We all know the Japanese have a few, erm, interesting cultural quirks (maid cafés, anyone?) but their new trend for dealing with pain and stress is really something. It's called "otona maki" or "adult wrapping" and recently shot to fame when it was featured on a Japanese TV show. It was developed by Professor Nobuko Watanabe, who created the Toco-Chan maternity belt (basically a bra for your baby bump) and is supposedly based on the concept of baby swaddling – where babies are wrapped tightly in soft cloths to emulate the feeling of being safe and secure in the womb. In otona maki, however, adults aren't wrapped like little baby burritos; instead, they're tied in a sheet in what looks like a cross between the happy baby and wind-relieving yoga pose. Once in the sheet, the participants are rocked gently from side to side. Really. The practice costs around £20 and lasts for 20 minutes and, according to Japanese blogger Yayoi Katayama, "It's helpful to regain natural flexibility and improve posture". She said that after the session she also felt "relaxed and rejuvenated". Another recent session of otona maki with new mothers, intended to help them overcome birth pains, also seemed to produce promising results. "It felt warm and there was this feeling with my body," said one mother. "I have never experienced this before so it's quite hard to describe properly."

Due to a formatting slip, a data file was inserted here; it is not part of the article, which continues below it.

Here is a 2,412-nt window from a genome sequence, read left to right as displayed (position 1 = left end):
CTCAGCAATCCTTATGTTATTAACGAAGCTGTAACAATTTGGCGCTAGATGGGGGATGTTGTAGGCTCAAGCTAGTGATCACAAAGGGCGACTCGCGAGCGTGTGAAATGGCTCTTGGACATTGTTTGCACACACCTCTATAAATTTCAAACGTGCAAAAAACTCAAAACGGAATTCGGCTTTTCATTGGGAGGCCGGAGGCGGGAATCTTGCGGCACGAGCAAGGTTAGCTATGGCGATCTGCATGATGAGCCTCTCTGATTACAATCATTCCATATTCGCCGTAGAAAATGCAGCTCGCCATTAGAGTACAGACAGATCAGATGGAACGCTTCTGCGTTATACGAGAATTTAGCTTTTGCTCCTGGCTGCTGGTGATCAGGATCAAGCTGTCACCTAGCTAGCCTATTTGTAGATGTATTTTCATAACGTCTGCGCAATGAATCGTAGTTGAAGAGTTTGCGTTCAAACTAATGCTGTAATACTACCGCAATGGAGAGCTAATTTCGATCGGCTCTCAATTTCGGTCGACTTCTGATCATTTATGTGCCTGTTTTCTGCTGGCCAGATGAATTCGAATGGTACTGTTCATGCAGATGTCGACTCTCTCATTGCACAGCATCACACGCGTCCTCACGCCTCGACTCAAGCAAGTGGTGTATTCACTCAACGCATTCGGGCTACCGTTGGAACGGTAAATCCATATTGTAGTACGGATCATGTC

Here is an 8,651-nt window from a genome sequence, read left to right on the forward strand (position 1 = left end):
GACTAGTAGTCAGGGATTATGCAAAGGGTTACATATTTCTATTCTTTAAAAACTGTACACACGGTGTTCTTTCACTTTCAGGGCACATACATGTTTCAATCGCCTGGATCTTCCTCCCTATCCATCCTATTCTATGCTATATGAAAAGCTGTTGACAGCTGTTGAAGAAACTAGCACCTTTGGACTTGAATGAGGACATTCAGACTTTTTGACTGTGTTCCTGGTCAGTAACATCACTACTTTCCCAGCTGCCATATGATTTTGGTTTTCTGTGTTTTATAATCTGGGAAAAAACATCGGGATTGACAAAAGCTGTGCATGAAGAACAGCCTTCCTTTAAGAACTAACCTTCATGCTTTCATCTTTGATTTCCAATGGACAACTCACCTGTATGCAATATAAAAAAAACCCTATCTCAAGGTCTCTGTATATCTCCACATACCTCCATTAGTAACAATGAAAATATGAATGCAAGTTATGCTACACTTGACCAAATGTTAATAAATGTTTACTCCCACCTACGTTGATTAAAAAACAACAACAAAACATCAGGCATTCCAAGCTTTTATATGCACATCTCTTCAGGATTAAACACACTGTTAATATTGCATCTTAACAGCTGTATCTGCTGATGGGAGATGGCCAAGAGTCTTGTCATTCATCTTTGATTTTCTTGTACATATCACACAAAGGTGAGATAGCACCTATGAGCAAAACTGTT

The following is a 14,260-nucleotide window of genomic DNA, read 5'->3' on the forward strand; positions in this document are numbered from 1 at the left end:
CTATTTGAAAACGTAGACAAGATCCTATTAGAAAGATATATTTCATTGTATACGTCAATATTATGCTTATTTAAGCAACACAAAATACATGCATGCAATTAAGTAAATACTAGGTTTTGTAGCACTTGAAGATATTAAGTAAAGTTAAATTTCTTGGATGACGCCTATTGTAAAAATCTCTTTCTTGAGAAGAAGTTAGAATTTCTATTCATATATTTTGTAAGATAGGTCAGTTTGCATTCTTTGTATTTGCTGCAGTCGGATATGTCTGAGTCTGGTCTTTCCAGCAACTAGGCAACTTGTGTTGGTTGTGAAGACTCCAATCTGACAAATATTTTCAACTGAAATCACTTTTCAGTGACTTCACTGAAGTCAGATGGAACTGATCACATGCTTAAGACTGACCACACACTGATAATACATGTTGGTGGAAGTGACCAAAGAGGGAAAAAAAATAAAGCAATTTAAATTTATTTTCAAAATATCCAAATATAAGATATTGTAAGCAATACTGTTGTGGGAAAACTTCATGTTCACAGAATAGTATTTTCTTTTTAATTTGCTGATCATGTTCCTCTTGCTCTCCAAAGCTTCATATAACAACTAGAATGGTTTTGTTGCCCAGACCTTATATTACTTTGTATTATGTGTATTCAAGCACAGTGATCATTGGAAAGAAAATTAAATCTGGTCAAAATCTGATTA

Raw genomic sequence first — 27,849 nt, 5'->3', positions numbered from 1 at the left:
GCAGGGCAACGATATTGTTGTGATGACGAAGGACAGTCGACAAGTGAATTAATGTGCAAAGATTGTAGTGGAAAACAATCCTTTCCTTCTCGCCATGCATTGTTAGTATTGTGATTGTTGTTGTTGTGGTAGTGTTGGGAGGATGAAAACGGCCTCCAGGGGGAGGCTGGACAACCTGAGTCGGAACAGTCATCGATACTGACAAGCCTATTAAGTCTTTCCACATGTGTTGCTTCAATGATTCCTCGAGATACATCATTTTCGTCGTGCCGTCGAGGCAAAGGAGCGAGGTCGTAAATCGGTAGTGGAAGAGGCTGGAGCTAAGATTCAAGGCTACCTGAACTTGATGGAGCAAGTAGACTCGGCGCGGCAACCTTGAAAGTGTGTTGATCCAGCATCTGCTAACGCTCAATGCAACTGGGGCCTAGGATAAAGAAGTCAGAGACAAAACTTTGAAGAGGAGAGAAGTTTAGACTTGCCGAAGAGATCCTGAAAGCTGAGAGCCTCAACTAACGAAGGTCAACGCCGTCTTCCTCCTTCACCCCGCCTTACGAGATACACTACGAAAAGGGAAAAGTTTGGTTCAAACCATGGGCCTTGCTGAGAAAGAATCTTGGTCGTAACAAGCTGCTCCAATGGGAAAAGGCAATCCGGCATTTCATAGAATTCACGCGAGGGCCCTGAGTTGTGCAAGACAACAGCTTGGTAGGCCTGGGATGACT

Not everyone is on board, though. Chiropractor Shiro Oba told Reuters that he couldn't understand it. "I just can't think of how people can benefit from this even as a form of reflexology or exercise." For Yayoi, though, there was one other benefit to the practice. "Internal organs will also be activated!" she wrote. "After finishing, all the toilets, the toilet..." Natural laxative too, eh? Just make sure you've got someone to unwrap you at the end.